The Golden Globes certainly gave us plenty of buzz-worthy moments last night. There was Jodie Foster's hotly debated, absolutely riveting coming-out speech! Steven Spielberg wrangling Bill Clinton to introduce his film Lincoln! Tina Fey and Amy Poehler shutting it down in perpetuity as perfect hosts! And … wait, are we forgetting something? Oh, yeah! Some people won awards, too, maybe ... we think.
We kid, but only a little. For last night's winners, those trophies were certainly meaningful, even if they do come from a super-shady organization run by a lady who is utterly confused about the way to Bradley Cooper's heart. But as a harbinger of things to come, the Globes felt more disconnected from the Oscars than ever. Sure, Daniel Day-Lewis and Anne Hathaway won in their categories and will almost surely repeat those feats at the Academy Awards, but we got no real clarity in the other races, and it was tough to shake that "dead man walking" feeling whenever the camera would cut to people like Kathryn Bigelow and Ben Affleck, who were famously snubbed by Academy voters in the Best Director category last week and found the Oscar momentum of their films chilled as a result.
It's evidence that the Academy's baby steps to blunt the efficacy of all those precursor awards shows has finally worked. For Globes voters, the main priority in trophy-giving is to predict what the Academy might do — the more the two organizations line up, the more seriously people will take the Golden Globes as an Oscar precursor — but here's a year where the Academy feinted right in the direction of Argo and Zero Dark Thirty, then, after the Globes fell for it, bobbed left toward Beasts of the Southern Wild and Amour. The fact that the Globes snubbed the former entirely and left Amour's Emmanuelle Riva out of the Best Actress race is all the more glaring after the Academy cleverly moved the announcement of the nominations to several days before the Globes ceremony. "What's that, Globes? You mean Quvenzhané Wallis isn't even nominated in your little awards show? And you thought we'd be falling for Bigelow, Affleck, and Quentin Tarantino for Best Director? Hmmm. How quaint."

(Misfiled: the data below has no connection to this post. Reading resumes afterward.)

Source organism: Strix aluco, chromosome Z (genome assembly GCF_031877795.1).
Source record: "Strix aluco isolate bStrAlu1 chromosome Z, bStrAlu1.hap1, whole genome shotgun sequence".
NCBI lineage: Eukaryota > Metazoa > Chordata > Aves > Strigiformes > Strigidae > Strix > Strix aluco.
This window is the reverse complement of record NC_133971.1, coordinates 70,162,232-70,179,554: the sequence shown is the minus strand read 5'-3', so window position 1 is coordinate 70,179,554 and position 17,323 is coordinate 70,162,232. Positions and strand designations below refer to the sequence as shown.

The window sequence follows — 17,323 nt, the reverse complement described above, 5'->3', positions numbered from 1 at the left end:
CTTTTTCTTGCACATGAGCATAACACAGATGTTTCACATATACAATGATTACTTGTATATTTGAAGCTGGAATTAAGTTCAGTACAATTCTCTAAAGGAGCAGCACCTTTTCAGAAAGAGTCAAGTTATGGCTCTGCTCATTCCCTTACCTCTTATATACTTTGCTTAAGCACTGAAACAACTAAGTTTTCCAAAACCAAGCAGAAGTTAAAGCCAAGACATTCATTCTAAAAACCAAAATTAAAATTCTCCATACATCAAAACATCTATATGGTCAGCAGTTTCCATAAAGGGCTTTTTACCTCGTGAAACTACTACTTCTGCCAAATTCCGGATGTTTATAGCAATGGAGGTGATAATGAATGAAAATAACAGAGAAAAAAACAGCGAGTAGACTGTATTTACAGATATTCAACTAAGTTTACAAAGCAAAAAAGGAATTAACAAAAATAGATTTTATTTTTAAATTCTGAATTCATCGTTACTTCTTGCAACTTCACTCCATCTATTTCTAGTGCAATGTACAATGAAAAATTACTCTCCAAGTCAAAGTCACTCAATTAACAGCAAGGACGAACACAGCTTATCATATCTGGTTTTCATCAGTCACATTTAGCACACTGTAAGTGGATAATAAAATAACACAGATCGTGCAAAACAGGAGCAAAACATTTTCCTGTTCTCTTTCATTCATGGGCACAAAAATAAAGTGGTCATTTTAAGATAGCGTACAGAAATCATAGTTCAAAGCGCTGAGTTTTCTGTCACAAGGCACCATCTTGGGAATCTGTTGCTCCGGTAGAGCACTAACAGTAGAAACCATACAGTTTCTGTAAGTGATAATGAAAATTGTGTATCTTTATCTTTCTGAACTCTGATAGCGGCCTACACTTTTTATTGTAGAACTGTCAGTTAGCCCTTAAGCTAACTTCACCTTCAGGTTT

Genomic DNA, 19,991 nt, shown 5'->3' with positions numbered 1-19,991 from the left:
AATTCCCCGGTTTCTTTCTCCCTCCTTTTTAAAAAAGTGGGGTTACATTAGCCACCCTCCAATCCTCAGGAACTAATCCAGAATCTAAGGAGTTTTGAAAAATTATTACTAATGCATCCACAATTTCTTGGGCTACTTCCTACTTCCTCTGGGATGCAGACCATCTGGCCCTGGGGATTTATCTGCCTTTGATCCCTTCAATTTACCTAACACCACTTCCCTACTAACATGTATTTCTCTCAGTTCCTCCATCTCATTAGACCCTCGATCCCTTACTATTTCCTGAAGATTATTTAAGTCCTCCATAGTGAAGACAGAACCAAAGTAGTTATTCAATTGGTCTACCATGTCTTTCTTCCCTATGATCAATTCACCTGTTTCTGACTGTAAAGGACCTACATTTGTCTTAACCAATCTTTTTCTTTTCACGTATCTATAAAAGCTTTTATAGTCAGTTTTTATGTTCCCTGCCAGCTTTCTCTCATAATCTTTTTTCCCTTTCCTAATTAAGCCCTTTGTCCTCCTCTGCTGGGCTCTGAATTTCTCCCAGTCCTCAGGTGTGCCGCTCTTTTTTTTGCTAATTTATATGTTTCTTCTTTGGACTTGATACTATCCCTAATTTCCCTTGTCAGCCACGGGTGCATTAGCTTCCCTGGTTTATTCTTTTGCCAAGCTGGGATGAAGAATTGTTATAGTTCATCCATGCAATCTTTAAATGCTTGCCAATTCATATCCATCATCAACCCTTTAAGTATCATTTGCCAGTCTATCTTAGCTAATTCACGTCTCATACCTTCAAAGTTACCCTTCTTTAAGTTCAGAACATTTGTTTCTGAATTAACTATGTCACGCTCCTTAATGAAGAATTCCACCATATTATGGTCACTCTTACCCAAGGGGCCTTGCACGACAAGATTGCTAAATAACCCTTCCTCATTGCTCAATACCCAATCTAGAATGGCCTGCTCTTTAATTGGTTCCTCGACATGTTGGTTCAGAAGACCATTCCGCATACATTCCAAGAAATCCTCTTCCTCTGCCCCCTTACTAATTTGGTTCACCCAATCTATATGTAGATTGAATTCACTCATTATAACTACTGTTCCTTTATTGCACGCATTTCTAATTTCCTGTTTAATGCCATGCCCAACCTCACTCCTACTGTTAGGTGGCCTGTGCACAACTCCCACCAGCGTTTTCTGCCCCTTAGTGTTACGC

For once, then, we head into next month's Oscarcast with a feeling of excitement in the air: The biggest awards-season precursors have been wiped away, and still, it feels like no one knows anything.
Unless … well, unless Argo still goes on to win Best Picture, detained temporarily at the airport by hostile Academy voters but still able to sneak through and engineer an improbable takeoff. It's something that technically could happen, and it would certainly help the Globes save some face as an accurate Oscar crystal ball, albeit after the fact. Sure, it's been 23 years since a movie won Best Picture at the Oscars without a corresponding Best Director nomination (and when Driving Miss Daisy pulled that off, 67 years had passed since Grand Hotel did it), but hey, at least there's a precedent. And you'd better believe that after this Globes win and last week's Critics Choice victory, the Argo team is reminding voters of just that. In a year when anything could happen at an awards show, wouldn't a shocker Argo victory feel apropos? Stay tuned.